Welfare Reform and Economic Development for Indigenous Communities

Centre for Independent Studies

2005 October, 25

Welfare Reform and Economic Development for Indigenous Communities

Introduction


Good evening, let me first acknowledge the Indigenous people of Sydney and honour the traditional heritage of this fair city. Two indelible heritages met in this place, the ancient heritage of this country’s original peoples and the heritage of Britain. Patently, Australia’s foundations rest on these twin pillars: its Indigenous heritage and that of Britain. Much has been built upon these foundations, but it is these two heritages that were present at the beginning of the enterprise that became Australia. These two heritages remain at the centre of this nation’s heart and will not pass away with the fluxion of time. Let me suggest that this simple acknowledgement of the country’s twin foundational heritage is key to thinking about reconciliation in Australia.


Let me also thank Greg Lindsay and The Centre for Independent Studies for hosting this evening and affording me the privilege of addressing you. I want to especially acknowledge Helen Hughes, whose collegial, if bracing, advice to our institute in Cape York on a project looking at the economic viability of remote communities I found refreshing and indispensable to our thinking.


My purpose tonight is to set out a case for a comprehensive reform agenda in Cape York Peninsula. I will start by setting out a new framework for approaching the issues of disadvantage and dysfunction in the Cape which is derived from the work of Amartya Sen, the Nobel Prize-winning economist. This framework reinforces our view that the first cause of the current crisis is a lack of economic and social development compounded by a system of delivery of services and income support that encourages passivity in its recipients. The Cape York reform agenda therefore needs to focus on developing a real economy in Cape York. I will then outline how this framework sets out a specific reform agenda across a range of prerequisites for economic and social development. I will conclude with some further comments about two critical components of the agenda, namely welfare reform and land reform. The reason for emphasising the importance of economic and social development is not that this is more important than culture, but that without economic and social advancement, Indigenous Australians are more likely to lose their heritage and identity, not less.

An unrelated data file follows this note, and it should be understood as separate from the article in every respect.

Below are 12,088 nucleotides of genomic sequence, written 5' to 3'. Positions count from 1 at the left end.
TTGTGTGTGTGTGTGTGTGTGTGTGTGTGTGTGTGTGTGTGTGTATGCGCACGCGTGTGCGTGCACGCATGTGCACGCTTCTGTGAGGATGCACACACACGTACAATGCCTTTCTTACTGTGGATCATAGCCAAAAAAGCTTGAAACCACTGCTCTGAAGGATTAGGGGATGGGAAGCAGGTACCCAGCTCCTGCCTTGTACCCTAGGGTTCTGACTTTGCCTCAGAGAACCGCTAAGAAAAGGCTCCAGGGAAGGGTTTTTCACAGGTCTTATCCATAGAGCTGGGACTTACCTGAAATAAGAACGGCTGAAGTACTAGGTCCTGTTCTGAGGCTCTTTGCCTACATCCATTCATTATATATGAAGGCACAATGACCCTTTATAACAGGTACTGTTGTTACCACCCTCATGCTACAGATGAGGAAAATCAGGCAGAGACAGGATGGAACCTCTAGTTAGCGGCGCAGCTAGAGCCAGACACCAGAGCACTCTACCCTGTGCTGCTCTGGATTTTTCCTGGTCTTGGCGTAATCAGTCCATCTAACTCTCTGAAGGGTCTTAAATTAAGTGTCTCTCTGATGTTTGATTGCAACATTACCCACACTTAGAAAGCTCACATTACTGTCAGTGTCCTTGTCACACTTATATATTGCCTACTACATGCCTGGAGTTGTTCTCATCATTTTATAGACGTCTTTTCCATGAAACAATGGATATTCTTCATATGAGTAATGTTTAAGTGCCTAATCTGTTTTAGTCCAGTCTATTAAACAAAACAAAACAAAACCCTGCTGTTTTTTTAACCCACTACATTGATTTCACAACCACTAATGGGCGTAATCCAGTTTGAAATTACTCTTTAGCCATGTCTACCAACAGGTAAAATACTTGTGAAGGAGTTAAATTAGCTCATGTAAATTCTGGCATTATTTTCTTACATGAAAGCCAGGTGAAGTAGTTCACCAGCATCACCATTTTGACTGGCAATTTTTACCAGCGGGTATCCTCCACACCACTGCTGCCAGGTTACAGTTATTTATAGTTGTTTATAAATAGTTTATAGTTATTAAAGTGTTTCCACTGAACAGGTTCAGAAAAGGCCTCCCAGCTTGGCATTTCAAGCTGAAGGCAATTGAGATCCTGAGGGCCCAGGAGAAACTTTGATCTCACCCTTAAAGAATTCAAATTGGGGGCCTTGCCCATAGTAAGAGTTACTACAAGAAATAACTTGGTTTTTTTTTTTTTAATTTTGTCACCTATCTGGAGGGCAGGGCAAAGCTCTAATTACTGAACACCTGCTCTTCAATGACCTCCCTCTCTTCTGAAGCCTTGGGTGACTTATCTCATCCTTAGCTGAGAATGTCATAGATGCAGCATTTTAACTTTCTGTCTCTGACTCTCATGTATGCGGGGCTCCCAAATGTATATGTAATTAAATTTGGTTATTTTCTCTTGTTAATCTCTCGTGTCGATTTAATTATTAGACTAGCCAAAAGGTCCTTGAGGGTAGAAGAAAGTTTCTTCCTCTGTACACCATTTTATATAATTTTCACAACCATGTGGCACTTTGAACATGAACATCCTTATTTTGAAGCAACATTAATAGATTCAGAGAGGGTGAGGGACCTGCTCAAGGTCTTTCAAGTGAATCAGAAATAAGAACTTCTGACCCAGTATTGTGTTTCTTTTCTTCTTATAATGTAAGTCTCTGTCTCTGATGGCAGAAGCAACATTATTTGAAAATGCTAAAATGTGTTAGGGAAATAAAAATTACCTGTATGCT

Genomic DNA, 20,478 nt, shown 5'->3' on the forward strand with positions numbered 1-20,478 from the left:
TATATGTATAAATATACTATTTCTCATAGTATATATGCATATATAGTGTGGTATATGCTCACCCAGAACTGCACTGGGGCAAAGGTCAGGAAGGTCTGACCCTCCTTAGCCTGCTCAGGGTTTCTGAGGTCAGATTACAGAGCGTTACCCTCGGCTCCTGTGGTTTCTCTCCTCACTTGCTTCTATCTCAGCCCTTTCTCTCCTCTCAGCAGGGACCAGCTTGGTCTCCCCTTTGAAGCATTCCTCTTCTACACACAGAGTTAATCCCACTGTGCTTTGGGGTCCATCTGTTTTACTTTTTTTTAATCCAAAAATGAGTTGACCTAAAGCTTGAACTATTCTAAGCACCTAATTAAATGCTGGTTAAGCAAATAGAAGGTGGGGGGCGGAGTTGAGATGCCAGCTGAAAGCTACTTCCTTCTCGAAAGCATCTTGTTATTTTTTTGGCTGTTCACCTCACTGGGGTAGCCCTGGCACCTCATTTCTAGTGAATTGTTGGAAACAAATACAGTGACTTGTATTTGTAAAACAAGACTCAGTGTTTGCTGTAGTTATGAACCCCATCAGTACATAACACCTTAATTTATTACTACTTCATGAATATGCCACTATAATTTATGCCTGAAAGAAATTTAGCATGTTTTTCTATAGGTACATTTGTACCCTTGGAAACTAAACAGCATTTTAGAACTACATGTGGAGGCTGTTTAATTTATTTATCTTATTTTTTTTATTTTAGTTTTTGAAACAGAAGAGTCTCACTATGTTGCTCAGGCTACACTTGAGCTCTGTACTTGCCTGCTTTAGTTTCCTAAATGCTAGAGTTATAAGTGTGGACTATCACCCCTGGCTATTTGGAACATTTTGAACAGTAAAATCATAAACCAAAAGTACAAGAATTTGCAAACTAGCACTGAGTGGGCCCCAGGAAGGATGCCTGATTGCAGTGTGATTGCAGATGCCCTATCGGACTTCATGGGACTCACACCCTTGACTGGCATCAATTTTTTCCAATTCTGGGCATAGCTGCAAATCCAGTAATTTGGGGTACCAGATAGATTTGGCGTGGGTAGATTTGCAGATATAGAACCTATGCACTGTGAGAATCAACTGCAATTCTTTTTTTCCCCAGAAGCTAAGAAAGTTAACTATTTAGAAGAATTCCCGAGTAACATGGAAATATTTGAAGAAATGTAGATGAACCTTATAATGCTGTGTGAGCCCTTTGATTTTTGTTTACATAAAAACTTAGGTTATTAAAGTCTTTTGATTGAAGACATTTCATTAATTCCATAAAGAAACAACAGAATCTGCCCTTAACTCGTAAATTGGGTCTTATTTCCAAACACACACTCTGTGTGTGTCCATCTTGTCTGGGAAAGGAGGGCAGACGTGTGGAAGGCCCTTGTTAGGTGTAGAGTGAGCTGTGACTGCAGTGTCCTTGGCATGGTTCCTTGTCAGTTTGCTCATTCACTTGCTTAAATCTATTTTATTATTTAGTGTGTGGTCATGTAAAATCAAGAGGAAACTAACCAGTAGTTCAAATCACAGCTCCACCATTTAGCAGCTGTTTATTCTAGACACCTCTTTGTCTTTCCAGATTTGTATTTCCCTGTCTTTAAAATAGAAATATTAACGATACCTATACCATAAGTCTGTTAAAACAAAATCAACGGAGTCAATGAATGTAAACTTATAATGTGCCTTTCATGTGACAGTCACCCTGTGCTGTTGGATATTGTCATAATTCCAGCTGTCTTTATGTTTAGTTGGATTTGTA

The capabilities framework


Let me talk about what we call the ‘capabilities framework’. We are using a new conceptual framework for analysing disadvantage and dysfunction in Cape York, as I said, derived from Amartya Sen. He elegantly defined our end goal: to ensure that the Indigenous people of our region have the capabilities to choose the lives they have reason to value. It is not about making choices for people, it is about expanding the range of choices people have available to them. Let me suggest at this stage that perhaps one of the failures of the previous policy paradigm was that it accepted that Indigenous peoples in remote areas of the country should be able to choose the kind of life they would prefer to pursue, whether it be a traditionally oriented life or a life integrated in the mainstream society and economy. One of the difficulties of that old paradigm, while it contained the important principle of choice, was that it was not serious about developing the capabilities necessary for people to make effective choice. Without education and a whole set of other capabilities, Indigenous people in remote areas were left with only one choice and that was to stagnate in what would eventually become the outback ghettos with egregious social problems that we lament today.